Hot-h2o-ked

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Estimating the energy cost and hot water usage for Miller Farm turned out to be an involved process. In attempting to produce a reasonable estimate, we used multiple online hot water cost and energy usage resources, online manufacturer provided equipment model information, experimental data collection, and our best guesses.

We began with a list of hot water considerations:

The next logical step is data collection. This proceeded in a piecemeal fasion as we worked. Special thanks to Kate for finding the online model information for the hot water heater and to Dan for the online Washing Machine model info.

Miller Farm Water Fixtures (w/ hot water):

Appliance Information:

Armed with the hard data on the water heater and the washer, we proceeded to address the question of how much hot water is used at Miller Farm. Unfortunatly, without installing a water meter on the hot water line (might not be a bad idea), the hot water usage data will be approximate at best. We began with online hot water heater sizing tables to get an idea of the average hot water use of everyday activities.

Average Hot Water Usage Sources:

All three sources have different hot water use estimates for given activities (even the two tables from the same DOE department). The averages of the three tables were calculated and are as follows

Hot Water Usage Estimates from Online Sources:

Given the limited time that our group had to work together, we decided to focus our efforts on finding our own shower hot water usage data. Some questions that came to mind:

We answered the first two questions as best we could by conducting the following experiments:

Tools

Finding Average Shower Temperature: How do know what temperature the average Miller Farm dweller likes for a shower? Well, we used ourselves as a typical sample of EC students. We each set the shower to the desired temp., filled the bucket and then made the measurement.

Results:

Average temp.: 106.3 degrees F.

Finding Average Gal./Min. Hot Water Use: When filling the bucket for the above experiment, we also recorded the amount of time it took to fill the 6 quart bucket. Average: 40 seconds. That's 1.5 gal./40 seconds or 2.25 gal./min. total water use. But, how much of that water came from the water heater? The answer to this question would have been easy to find if only the shower fixtures had separate hot and cold handles, but no dice. So, we played with the sink water temperature until it was close to 106 degrees. We measured the flow of this mixture over a 40 second period, then shut off the hot water and measured the amount of cold water over a 40 second period. The ratio of hot to cold turned out to be about 4:1. That means that on average 1.8 gallons of hot water are used for every minute in the shower.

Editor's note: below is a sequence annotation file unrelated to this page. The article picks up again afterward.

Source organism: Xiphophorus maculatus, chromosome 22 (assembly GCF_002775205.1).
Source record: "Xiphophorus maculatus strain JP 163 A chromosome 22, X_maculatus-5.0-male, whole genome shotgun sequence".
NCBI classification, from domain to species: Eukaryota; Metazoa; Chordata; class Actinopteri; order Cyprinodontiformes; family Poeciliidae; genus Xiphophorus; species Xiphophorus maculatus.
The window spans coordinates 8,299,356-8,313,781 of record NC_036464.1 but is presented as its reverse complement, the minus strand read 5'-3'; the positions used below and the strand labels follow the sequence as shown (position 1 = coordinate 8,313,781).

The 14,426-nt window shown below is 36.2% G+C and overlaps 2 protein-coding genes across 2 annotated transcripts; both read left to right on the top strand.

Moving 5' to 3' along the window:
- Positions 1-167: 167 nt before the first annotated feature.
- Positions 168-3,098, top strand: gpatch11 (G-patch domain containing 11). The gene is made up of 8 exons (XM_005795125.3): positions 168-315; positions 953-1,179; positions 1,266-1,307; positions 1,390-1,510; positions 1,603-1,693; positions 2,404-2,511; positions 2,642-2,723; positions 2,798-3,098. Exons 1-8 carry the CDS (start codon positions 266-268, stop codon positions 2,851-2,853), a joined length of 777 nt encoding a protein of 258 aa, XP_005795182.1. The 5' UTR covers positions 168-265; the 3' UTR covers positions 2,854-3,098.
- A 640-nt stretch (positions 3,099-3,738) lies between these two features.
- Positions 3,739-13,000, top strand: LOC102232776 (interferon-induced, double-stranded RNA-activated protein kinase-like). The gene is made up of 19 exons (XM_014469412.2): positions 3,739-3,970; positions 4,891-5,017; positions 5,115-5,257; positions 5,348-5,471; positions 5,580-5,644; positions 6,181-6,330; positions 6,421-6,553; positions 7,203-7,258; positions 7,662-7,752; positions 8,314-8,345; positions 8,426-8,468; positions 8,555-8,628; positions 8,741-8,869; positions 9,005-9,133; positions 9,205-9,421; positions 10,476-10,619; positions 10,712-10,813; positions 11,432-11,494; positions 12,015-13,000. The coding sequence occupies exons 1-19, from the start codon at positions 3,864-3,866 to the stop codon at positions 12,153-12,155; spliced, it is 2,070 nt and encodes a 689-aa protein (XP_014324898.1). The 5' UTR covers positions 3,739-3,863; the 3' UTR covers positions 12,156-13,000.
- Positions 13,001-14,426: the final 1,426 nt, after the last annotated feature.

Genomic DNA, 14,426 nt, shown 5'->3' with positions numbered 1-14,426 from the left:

How long is the typical Miller Farm shower? Who knows... but if we assume the average shower to be ten minutes (as the GRU website does) then a typical Miller Farm Shower would use 18 gallons of hot water, which is only a 10% difference from the online average shower use estimation. Not bad.

We can check to see if the 4:1 ratio makes sense by finding the temperature of four gallons of 125 degree water and 1 gallon of 46 degree water: (125x4+46)/5 = 109 degrees. Since the 4:1 ratio was approximate this result seems reasonable.

Inlet Temperature: Additionally in order to calculate the cost of heating our hot water we needed to know the average inlet water temperature. The below study on residential hot water in the US shows regional averages for inlet temperature, average daily draw and more!

Estimating Household Usage:

The RERC says that five occupants will use 75+ gallons of hot water in a day. Our average occupancy is 7 adults, so we expect our daily usage to be a good bit higher.


The Estimate (figured on a weekly basis and divided by 7):

The average daily usage is therefore: 192 gallons of hot water


Questions that still need to be resolved

http://home.inu.net/davidstua/wh_cal.htm and http://www.hydroquebec.com/residential/energywise/calcul_consom.html

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